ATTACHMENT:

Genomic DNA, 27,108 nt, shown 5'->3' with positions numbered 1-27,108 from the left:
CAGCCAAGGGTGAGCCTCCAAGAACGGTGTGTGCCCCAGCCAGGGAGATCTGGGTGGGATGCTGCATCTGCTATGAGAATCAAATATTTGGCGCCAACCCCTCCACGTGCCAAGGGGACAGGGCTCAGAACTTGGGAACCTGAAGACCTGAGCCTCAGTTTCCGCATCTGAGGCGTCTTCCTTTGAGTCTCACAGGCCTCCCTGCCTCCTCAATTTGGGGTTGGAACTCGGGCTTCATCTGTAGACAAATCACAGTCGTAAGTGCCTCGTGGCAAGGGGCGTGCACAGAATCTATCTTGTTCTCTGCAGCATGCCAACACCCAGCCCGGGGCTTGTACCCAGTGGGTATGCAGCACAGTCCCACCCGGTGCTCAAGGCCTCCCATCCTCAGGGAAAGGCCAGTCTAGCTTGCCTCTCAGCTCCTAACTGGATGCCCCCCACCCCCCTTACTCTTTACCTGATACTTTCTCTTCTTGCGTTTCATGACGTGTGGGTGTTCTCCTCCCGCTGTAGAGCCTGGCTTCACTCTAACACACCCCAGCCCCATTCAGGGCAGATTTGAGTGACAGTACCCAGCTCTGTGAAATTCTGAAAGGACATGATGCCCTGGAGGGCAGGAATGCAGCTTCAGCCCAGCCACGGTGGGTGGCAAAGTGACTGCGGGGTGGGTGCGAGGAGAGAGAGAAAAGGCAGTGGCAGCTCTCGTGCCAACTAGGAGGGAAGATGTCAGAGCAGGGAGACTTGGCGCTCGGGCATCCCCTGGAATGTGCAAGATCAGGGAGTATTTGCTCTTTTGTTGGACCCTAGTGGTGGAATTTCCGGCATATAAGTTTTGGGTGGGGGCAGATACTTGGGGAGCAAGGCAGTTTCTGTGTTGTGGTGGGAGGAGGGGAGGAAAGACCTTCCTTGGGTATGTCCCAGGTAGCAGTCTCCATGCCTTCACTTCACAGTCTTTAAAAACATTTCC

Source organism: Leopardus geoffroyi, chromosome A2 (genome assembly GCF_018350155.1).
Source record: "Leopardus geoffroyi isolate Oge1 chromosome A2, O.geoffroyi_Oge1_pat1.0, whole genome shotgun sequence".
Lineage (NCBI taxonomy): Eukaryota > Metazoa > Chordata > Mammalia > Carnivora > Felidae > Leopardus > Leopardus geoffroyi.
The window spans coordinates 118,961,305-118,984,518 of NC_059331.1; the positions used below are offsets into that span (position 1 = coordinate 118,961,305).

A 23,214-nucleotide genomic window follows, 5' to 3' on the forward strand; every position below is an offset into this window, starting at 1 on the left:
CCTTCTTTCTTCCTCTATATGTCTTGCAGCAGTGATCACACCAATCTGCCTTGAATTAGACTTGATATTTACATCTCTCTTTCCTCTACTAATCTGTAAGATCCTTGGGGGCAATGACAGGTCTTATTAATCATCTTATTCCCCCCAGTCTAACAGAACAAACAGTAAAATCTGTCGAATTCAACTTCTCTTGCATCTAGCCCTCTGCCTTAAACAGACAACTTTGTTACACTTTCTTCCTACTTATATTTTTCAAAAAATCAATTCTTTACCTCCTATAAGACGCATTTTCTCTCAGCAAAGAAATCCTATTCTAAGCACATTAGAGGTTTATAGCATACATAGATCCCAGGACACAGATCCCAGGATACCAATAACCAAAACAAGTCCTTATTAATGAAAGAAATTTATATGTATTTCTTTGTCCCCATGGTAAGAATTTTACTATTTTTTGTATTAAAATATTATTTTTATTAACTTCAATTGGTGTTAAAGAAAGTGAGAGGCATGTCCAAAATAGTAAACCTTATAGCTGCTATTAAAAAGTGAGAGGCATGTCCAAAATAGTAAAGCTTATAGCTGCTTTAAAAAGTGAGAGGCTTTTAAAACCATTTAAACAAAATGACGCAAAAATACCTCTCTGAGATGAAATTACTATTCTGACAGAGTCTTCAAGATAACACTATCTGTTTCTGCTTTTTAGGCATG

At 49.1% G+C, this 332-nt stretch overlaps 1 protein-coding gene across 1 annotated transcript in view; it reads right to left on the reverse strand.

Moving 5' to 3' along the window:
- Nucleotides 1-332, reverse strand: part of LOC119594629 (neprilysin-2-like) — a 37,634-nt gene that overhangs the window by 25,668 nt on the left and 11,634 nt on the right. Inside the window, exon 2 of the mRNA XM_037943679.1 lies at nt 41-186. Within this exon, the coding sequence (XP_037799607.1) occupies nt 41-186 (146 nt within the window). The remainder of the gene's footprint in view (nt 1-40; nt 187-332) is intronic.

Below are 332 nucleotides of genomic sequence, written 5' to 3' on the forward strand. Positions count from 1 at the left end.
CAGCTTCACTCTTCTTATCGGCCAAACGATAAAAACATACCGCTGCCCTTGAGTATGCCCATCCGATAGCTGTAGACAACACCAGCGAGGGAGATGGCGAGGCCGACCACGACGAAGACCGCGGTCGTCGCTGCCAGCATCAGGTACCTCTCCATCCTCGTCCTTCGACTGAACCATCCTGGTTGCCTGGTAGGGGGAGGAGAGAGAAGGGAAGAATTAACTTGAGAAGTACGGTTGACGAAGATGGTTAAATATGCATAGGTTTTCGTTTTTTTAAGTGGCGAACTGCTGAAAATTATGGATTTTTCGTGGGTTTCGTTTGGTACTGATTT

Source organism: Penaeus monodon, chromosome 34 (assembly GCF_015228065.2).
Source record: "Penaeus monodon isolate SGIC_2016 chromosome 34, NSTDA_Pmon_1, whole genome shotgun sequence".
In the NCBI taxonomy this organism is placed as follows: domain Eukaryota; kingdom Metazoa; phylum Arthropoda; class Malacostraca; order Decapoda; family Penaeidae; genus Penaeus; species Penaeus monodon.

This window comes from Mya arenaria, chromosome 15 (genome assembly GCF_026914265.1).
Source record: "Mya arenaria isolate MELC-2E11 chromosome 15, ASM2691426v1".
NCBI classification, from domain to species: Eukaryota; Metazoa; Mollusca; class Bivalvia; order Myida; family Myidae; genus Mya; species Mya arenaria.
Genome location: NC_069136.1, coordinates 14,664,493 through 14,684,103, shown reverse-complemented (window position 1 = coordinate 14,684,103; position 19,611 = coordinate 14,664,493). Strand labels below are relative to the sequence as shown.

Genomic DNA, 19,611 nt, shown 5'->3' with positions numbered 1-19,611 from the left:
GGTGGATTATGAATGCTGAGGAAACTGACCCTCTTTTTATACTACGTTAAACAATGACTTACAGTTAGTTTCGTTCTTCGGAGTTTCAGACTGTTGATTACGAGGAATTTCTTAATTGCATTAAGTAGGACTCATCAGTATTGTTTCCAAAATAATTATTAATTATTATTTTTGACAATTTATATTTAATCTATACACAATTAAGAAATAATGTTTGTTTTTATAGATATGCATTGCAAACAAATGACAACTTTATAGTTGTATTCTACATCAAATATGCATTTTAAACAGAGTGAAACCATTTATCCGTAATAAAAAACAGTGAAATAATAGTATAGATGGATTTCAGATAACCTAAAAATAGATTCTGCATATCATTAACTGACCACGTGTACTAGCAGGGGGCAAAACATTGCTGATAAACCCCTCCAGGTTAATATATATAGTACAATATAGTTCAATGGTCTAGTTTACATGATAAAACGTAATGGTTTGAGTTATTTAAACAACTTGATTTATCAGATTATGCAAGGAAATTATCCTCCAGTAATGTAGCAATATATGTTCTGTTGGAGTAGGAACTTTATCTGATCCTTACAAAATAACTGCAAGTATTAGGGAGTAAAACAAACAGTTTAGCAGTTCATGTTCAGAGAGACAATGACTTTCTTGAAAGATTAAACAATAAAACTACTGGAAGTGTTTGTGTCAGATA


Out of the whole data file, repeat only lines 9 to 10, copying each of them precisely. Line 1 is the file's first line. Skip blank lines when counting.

At 49.1% G+C, this 332-nt stretch overlaps 1 protein-coding gene across 1 annotated transcript in view; it reads right to left on the reverse strand.

Moving 5' to 3' along the window: